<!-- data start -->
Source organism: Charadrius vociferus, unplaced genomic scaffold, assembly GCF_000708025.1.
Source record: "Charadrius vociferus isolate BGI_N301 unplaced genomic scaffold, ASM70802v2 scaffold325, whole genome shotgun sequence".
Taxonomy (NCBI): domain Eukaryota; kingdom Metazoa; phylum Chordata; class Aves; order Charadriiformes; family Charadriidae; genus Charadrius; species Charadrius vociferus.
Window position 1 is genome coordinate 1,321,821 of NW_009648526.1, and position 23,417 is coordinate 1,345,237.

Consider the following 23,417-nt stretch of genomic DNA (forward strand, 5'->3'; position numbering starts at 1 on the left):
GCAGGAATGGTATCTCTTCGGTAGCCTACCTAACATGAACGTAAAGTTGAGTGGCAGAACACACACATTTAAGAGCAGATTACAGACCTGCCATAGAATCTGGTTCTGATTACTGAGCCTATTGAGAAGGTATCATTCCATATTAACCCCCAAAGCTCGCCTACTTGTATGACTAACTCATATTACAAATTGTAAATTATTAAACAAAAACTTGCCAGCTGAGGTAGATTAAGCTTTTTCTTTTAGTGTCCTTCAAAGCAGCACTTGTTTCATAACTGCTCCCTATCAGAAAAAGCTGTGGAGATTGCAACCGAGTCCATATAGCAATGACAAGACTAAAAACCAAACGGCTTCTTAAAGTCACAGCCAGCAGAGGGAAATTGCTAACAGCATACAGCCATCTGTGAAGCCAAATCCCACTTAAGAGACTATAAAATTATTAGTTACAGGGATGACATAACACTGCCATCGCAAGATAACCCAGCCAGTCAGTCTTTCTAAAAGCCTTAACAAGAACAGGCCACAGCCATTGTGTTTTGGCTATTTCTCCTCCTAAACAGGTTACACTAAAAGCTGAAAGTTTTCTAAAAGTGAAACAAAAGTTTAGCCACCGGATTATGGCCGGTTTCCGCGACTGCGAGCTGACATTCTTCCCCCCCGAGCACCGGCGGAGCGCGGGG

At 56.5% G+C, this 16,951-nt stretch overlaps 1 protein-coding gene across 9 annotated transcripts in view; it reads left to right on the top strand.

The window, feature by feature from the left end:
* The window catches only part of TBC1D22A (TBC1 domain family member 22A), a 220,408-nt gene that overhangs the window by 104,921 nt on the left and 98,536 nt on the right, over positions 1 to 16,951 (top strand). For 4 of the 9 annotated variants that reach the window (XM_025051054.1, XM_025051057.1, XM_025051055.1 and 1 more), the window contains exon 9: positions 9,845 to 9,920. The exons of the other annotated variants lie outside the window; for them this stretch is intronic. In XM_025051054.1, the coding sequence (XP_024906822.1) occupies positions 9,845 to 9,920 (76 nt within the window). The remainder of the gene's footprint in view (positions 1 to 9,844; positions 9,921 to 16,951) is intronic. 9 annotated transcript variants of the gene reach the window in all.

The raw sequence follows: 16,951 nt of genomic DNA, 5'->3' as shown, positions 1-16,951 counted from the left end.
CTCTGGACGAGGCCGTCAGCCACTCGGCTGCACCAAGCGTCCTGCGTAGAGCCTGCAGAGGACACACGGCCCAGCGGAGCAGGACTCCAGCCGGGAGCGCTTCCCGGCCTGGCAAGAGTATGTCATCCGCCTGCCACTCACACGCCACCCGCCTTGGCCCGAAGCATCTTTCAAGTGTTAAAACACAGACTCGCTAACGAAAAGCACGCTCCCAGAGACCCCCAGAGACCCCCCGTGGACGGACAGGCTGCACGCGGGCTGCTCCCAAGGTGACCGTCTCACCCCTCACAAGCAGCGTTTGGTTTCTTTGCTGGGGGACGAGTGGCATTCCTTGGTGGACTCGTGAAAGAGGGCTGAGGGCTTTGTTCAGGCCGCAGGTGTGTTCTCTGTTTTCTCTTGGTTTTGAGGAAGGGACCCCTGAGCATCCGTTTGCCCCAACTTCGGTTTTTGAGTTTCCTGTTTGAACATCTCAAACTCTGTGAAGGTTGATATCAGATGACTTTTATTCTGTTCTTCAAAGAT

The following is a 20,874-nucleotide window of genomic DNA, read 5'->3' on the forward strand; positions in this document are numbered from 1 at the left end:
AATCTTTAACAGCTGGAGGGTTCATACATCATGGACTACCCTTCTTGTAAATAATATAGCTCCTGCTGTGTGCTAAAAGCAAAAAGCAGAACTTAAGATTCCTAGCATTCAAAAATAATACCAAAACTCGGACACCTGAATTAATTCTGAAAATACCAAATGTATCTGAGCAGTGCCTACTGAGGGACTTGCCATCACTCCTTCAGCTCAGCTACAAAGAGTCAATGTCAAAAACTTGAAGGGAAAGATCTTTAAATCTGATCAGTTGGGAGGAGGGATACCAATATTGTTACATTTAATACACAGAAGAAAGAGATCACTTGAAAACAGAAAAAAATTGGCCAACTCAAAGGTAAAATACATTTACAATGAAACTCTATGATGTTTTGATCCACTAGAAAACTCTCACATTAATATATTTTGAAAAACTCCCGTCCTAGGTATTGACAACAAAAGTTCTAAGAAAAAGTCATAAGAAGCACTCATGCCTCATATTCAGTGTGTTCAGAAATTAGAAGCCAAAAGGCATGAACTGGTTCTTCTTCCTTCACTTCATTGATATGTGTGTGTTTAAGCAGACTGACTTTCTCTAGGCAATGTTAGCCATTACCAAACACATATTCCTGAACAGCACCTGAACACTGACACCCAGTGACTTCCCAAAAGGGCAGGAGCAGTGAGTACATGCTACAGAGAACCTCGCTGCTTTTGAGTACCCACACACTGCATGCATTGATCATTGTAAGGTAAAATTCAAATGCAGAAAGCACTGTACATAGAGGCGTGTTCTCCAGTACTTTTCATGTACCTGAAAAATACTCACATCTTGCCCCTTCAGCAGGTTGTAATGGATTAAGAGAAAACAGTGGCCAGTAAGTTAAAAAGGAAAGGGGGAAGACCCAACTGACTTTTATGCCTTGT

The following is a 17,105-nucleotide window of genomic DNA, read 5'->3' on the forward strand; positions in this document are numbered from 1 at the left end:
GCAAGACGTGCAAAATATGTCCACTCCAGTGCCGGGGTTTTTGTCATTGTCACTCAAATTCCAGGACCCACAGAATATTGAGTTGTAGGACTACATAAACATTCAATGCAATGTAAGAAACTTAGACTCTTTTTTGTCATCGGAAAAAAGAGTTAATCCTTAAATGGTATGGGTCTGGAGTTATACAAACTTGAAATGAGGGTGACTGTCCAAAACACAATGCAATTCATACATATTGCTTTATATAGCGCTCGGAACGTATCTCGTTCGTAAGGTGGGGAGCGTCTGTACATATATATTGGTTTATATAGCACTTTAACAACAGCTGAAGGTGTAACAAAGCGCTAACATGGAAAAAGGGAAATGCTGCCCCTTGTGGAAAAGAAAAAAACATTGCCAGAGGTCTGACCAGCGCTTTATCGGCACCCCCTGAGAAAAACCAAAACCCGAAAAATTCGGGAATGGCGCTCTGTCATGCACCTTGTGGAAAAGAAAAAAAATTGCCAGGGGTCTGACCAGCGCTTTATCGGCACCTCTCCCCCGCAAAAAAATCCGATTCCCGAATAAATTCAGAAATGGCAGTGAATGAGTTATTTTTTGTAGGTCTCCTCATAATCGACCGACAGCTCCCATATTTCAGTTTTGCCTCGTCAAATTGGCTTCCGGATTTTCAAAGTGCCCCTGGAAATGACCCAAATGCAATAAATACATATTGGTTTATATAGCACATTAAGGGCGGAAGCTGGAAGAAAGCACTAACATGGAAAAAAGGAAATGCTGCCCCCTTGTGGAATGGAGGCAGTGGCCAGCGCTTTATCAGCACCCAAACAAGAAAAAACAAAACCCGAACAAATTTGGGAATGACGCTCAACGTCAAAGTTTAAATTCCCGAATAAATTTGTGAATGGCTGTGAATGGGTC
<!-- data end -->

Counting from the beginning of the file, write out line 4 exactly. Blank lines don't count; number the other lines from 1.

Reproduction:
Window position 1 is genome coordinate 1,321,821 of NW_009648526.1, and position 23,417 is coordinate 1,345,237.